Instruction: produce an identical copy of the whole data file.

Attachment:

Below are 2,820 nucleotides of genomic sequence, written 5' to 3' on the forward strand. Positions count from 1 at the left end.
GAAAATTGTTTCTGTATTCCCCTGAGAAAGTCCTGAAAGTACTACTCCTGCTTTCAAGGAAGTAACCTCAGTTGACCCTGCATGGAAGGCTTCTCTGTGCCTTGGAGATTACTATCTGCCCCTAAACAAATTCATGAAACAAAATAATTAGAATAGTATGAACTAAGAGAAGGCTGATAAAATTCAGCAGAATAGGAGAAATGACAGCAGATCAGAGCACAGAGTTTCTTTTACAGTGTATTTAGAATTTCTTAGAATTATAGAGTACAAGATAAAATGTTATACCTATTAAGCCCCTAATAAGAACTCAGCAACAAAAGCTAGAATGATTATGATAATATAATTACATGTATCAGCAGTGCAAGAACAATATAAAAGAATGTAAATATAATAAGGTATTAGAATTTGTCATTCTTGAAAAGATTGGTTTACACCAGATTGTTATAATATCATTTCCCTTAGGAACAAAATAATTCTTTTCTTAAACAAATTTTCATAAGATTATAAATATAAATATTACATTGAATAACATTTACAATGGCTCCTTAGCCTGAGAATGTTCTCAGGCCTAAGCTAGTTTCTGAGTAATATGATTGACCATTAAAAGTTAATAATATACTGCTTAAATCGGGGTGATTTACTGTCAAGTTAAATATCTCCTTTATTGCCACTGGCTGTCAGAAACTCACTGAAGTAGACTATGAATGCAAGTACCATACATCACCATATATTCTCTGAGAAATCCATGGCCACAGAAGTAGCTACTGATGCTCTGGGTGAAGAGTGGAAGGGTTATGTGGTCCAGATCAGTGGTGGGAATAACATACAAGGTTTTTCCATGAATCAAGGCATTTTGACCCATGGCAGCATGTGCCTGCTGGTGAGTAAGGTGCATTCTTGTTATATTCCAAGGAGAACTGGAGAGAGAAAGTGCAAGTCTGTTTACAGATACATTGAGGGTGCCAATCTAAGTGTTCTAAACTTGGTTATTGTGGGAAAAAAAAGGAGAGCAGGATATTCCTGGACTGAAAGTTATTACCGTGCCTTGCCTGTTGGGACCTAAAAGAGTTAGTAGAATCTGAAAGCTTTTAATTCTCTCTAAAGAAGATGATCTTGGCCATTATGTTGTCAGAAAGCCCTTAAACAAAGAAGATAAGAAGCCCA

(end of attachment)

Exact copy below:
Below are 2,820 nucleotides of genomic sequence, written 5' to 3' on the forward strand. Positions count from 1 at the left end.
GAAAATTGTTTCTGTATTCCCCTGAGAAAGTCCTGAAAGTACTACTCCTGCTTTCAAGGAAGTAACCTCAGTTGACCCTGCATGGAAGGCTTCTCTGTGCCTTGGAGATTACTATCTGCCCCTAAACAAATTCATGAAACAAAATAATTAGAATAGTATGAACTAAGAGAAGGCTGATAAAATTCAGCAGAATAGGAGAAATGACAGCAGATCAGAGCACAGAGTTTCTTTTACAGTGTATTTAGAATTTCTTAGAATTATAGAGTACAAGATAAAATGTTATACCTATTAAGCCCCTAATAAGAACTCAGCAACAAAAGCTAGAATGATTATGATAATATAATTACATGTATCAGCAGTGCAAGAACAATATAAAAGAATGTAAATATAATAAGGTATTAGAATTTGTCATTCTTGAAAAGATTGGTTTACACCAGATTGTTATAATATCATTTCCCTTAGGAACAAAATAATTCTTTTCTTAAACAAATTTTCATAAGATTATAAATATAAATATTACATTGAATAACATTTACAATGGCTCCTTAGCCTGAGAATGTTCTCAGGCCTAAGCTAGTTTCTGAGTAATATGATTGACCATTAAAAGTTAATAATATACTGCTTAAATCGGGGTGATTTACTGTCAAGTTAAATATCTCCTTTATTGCCACTGGCTGTCAGAAACTCACTGAAGTAGACTATGAATGCAAGTACCATACATCACCATATATTCTCTGAGAAATCCATGGCCACAGAAGTAGCTACTGATGCTCTGGGTGAAGAGTGGAAGGGTTATGTGGTCCAGATCAGTGGTGGGAATAACATACAAGGTTTTTCCATGAATCAAGGCATTTTGACCCATGGCAGCATGTGCCTGCTGGTGAGTAAGGTGCATTCTTGTTATATTCCAAGGAGAACTGGAGAGAGAAAGTGCAAGTCTGTTTACAGATACATTGAGGGTGCCAATCTAAGTGTTCTAAACTTGGTTATTGTGGGAAAAAAAAGGAGAGCAGGATATTCCTGGACTGAAAGTTATTACCGTGCCTTGCCTGTTGGGACCTAAAAGAGTTAGTAGAATCTGAAAGCTTTTAATTCTCTCTAAAGAAGATGATCTTGGCCATTATGTTGTCAGAAAGCCCTTAAACAAAGAAGATAAGAAGCCCA